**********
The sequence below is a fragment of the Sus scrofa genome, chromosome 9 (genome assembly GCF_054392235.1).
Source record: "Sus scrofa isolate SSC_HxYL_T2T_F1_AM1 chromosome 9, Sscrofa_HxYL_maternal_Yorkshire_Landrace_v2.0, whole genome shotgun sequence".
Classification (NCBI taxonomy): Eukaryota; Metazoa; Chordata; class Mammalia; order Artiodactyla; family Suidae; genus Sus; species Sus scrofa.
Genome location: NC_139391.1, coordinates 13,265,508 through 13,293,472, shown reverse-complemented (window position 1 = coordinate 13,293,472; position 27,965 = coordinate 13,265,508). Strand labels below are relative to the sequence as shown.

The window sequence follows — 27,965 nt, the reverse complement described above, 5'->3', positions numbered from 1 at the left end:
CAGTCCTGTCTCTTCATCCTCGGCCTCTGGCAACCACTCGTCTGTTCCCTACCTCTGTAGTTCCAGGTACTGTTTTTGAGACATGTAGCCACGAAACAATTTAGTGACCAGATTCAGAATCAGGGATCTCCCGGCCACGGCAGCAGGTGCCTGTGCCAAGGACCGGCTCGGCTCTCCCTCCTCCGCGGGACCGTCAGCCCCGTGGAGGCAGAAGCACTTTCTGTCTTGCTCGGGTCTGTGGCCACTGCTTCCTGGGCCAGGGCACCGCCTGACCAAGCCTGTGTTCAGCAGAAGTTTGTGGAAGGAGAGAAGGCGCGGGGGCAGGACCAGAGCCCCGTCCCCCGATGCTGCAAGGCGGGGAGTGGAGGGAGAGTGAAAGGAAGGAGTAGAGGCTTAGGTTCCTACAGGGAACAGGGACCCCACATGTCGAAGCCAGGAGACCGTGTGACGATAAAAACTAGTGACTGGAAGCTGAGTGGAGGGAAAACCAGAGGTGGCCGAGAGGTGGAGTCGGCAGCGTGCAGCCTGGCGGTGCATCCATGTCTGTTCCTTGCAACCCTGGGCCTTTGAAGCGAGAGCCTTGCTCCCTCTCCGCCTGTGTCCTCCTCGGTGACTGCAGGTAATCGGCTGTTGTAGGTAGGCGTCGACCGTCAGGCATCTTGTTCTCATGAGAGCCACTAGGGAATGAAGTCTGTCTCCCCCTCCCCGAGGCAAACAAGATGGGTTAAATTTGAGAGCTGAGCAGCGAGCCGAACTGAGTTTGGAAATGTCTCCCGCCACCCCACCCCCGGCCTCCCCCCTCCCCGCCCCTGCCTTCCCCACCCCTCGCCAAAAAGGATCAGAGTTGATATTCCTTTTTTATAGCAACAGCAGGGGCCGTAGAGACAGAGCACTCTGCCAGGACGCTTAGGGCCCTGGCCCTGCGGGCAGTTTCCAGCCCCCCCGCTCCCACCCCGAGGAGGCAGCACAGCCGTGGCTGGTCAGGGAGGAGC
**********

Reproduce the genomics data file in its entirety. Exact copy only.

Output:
The sequence below is a fragment of the Sus scrofa genome, chromosome 9 (genome assembly GCF_054392235.1).
Source record: "Sus scrofa isolate SSC_HxYL_T2T_F1_AM1 chromosome 9, Sscrofa_HxYL_maternal_Yorkshire_Landrace_v2.0, whole genome shotgun sequence".
Classification (NCBI taxonomy): Eukaryota; Metazoa; Chordata; class Mammalia; order Artiodactyla; family Suidae; genus Sus; species Sus scrofa.
Genome location: NC_139391.1, coordinates 13,265,508 through 13,293,472, shown reverse-complemented (window position 1 = coordinate 13,293,472; position 27,965 = coordinate 13,265,508). Strand labels below are relative to the sequence as shown.

The window sequence follows — 27,965 nt, the reverse complement described above, 5'->3', positions numbered from 1 at the left end:
CAGTCCTGTCTCTTCATCCTCGGCCTCTGGCAACCACTCGTCTGTTCCCTACCTCTGTAGTTCCAGGTACTGTTTTTGAGACATGTAGCCACGAAACAATTTAGTGACCAGATTCAGAATCAGGGATCTCCCGGCCACGGCAGCAGGTGCCTGTGCCAAGGACCGGCTCGGCTCTCCCTCCTCCGCGGGACCGTCAGCCCCGTGGAGGCAGAAGCACTTTCTGTCTTGCTCGGGTCTGTGGCCACTGCTTCCTGGGCCAGGGCACCGCCTGACCAAGCCTGTGTTCAGCAGAAGTTTGTGGAAGGAGAGAAGGCGCGGGGGCAGGACCAGAGCCCCGTCCCCCGATGCTGCAAGGCGGGGAGTGGAGGGAGAGTGAAAGGAAGGAGTAGAGGCTTAGGTTCCTACAGGGAACAGGGACCCCACATGTCGAAGCCAGGAGACCGTGTGACGATAAAAACTAGTGACTGGAAGCTGAGTGGAGGGAAAACCAGAGGTGGCCGAGAGGTGGAGTCGGCAGCGTGCAGCCTGGCGGTGCATCCATGTCTGTTCCTTGCAACCCTGGGCCTTTGAAGCGAGAGCCTTGCTCCCTCTCCGCCTGTGTCCTCCTCGGTGACTGCAGGTAATCGGCTGTTGTAGGTAGGCGTCGACCGTCAGGCATCTTGTTCTCATGAGAGCCACTAGGGAATGAAGTCTGTCTCCCCCTCCCCGAGGCAAACAAGATGGGTTAAATTTGAGAGCTGAGCAGCGAGCCGAACTGAGTTTGGAAATGTCTCCCGCCACCCCACCCCCGGCCTCCCCCCTCCCCGCCCCTGCCTTCCCCACCCCTCGCCAAAAAGGATCAGAGTTGATATTCCTTTTTTATAGCAACAGCAGGGGCCGTAGAGACAGAGCACTCTGCCAGGACGCTTAGGGCCCTGGCCCTGCGGGCAGTTTCCAGCCCCCCCGCTCCCACCCCGAGGAGGCAGCACAGCCGTGGCTGGTCAGGGAGGAGC